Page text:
September is Suicide Prevention Awareness Month, and I’ve decided to write another blog on this serious topic. In a previous post, I wrote that both of my parents died by suicide.
After my mother's suicide in 1977, as I remember it, both of my brothers and me grieved separately. I had been married and moved out of the household. I was therefore surrounded by caring loved ones. But my brothers had no one to comfort them. My brother Call disappeared after our mother’s death. We learned later he was homeless much of the time. Our younger brother David was still living at home with our father, who was dealing with torments of his own. Time passed, and it seemed life went on. My father, my brothers, and I never had the opportunity to discuss in depth how each of us dealt with our grief.
As the years went by, my father remarried and seemed very happy. Was he really? In his suicide note he wrote, "Call said I was never happy anyway." During his second marriage and apparently unnoticed by anyone, my father's life was plummeting into a deep depression. Then, when his second wife divorced him, he started to become reclusive and paranoid. And in 1988 he took his life. Throughout most of his adult life, he’d been suffering from PTSD because of his battlefield experiences in WWII. He must have been an extremely troubled soul, miserable. At the end, I’m sure he felt no hope for the future. So, in a way, I understand his choice to take his life.
I think the crucial questions in coping with grief are:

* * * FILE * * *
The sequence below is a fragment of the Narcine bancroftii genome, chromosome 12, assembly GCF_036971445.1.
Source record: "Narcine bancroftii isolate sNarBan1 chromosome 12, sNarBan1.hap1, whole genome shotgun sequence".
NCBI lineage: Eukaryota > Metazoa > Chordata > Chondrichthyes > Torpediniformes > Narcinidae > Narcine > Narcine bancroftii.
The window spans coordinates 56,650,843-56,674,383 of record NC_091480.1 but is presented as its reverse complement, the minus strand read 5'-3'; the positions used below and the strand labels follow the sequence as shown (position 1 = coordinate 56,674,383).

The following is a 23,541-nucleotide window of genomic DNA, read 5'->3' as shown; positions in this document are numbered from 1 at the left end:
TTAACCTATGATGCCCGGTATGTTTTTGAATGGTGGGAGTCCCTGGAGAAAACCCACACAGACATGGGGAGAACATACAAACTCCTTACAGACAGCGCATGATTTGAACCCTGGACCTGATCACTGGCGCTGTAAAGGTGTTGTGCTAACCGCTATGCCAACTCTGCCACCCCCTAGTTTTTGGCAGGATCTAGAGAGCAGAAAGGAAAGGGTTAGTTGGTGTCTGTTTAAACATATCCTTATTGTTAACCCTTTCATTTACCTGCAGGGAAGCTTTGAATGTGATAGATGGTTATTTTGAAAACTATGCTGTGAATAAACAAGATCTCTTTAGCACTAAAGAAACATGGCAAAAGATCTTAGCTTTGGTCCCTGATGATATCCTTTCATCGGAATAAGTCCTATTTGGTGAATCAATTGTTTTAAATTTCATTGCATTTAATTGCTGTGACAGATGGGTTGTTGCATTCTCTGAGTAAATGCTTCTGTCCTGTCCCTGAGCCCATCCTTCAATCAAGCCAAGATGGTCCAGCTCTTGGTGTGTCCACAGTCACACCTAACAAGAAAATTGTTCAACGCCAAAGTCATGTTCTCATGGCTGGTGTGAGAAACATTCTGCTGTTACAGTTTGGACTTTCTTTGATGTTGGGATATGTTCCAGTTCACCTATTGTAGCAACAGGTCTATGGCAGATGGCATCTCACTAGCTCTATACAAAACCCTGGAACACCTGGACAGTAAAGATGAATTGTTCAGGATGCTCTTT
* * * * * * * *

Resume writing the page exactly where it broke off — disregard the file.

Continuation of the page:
- Have you had a family member die by suicide? Or know someone who has?
- How did you deal with your grief? Or did you?
- Did you try to help the troubled person, but to no avail?
- Did you try to help and talk openly and honestly to the person? Do you have guilt because you could not help?
- Did you get support afterward? Did you discuss with family members how it impacted you?
And here are some related questions:
- Is there such a thing as rational or justifiable suicide — as when a person is terminally ill?
- How do your religious beliefs inform your opinions about understanding suicide?
- Do you believe suicide is an act of murder and therefore morally wrong?
- How should families and society deal with people who have attempted suicide but survived?
It’s vital to acknowledge all your emotions if a loved one, friend, or someone you know died by suicide. Allow yourself to talk to others to express yourself. Do you often wonder why an individual follows through with the act of suicide? Understand that it is not your fault. The person’s decision did not depend on anything you did or did not say. The causes are deeply personal, often unexpressed, and the secrets may die with the person.
When you are faced with someone who is talking about killing themselves, there’s no option but to take it seriously. Try to stay calm rather than let the individual goad you into reacting, especially with anger. Listen without judgment, and understand that this individual is going through so much pain, overwhelming feelings of hopelessness, despair, and depression.
Here are some signs that someone is thinking of taking their life:
- Increased alcohol and drug abuse. (The individual is masking the pain because it is so crippling to them,)
- Dramatic mood swings and aggressive behavior
- Withdrawal from family, friends, and community — isolation
Do not be afraid to take action and call 911 you could be saving someone's life.
Find help at this website: The National Suicide Prevention Lifeline (http://www.suicidiepreventionlifeline.org) or call 800-273-8255 or 911 for immediate support and response.